53 Below is a short and incomplete list of some popular license choices
54 by CPAN developers:
55
56 =over 4
57
58 =item * Artistic License - L<http://dev.perl.org/licenses/artistic.html>
59
60 =item * GPL (all versions and variations) - L<http://www.gnu.org/licenses>
61
62 =item * MIT License - L<http://www.opensource.org/licenses/mit-license.php>
63
64 =back
65
66 See L<http://www.opensource.org/licenses/alphabetical> for a
67 comprehensive list with each license's full documentation.
68
69 You should be able to find the module's license by going to a
70 "LICENSE AND COPYRIGHT" section, usually available at the bottom of the
71 documentation, or by looking for a license file inside that distribution.
72
73 B<Note:> Some modules might even be released into CPAN as
74 I<< public domain >>, meaning they are not covered by intellectual
75 property rights at all, and you are free to use them as you see fit.
76 Even so, it's usually considered polite to mention authors as a courtesy,
77 you know, giving credit where credit is due.
78
79
80 =head2 Ratings
81
82 The CPAN Ratings is a service where developers rate modules they
83 used for their own projects, and is a great way to have some actual
84 feedback on how it was to use the code on a real application. The
85 ratings are compiled into a 1 to 5 grade, and displayed below the
86 module name on CPAN. You can click on the I<< "Reviews" >> link right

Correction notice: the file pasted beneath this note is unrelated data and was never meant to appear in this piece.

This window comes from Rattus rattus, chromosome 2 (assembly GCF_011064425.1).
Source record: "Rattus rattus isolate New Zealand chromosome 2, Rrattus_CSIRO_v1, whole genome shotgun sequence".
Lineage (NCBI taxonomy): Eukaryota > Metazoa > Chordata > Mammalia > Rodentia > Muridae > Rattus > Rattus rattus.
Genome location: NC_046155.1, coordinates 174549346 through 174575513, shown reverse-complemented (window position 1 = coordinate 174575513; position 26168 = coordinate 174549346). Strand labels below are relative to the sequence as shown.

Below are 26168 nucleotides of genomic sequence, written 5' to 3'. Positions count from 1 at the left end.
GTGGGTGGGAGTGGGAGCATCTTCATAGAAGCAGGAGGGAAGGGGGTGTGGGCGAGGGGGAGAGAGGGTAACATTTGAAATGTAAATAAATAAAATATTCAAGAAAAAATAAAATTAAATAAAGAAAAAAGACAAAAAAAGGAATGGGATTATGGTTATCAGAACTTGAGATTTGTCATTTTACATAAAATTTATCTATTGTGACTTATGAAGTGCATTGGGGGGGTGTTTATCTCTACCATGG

87 next to the rating stars to see any additional comments by the
88 reviewers, praising, criticizing or giving some additional comments
89 or the distribution and/or its competition.
90
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91
92 =head2 Dependencies
93
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94 Modules exist so you don't have to reinvent the wheel, and for that same
95 reason each usually depends on one or more modules itself. Don't worry
96 if a module depends on several others - code reusability is a good
97 thing.
98
99 You may, however, be interested in B<which> modules it depends on,
100 or, more practically, in the likelihood of a clean installation by your
101 users. For that, you can browse to L<http://deps.cpantesters.org> and
102 input the module's name on the search box.
103
104 The CPAN Testers is a collaborative matrix designed to help developers
105 test their modules in several different platforms, with over a hundred
106 testers each month making more than 3 million reports of CPAN modules.
107 This particular CPAN Testers service will show you a list of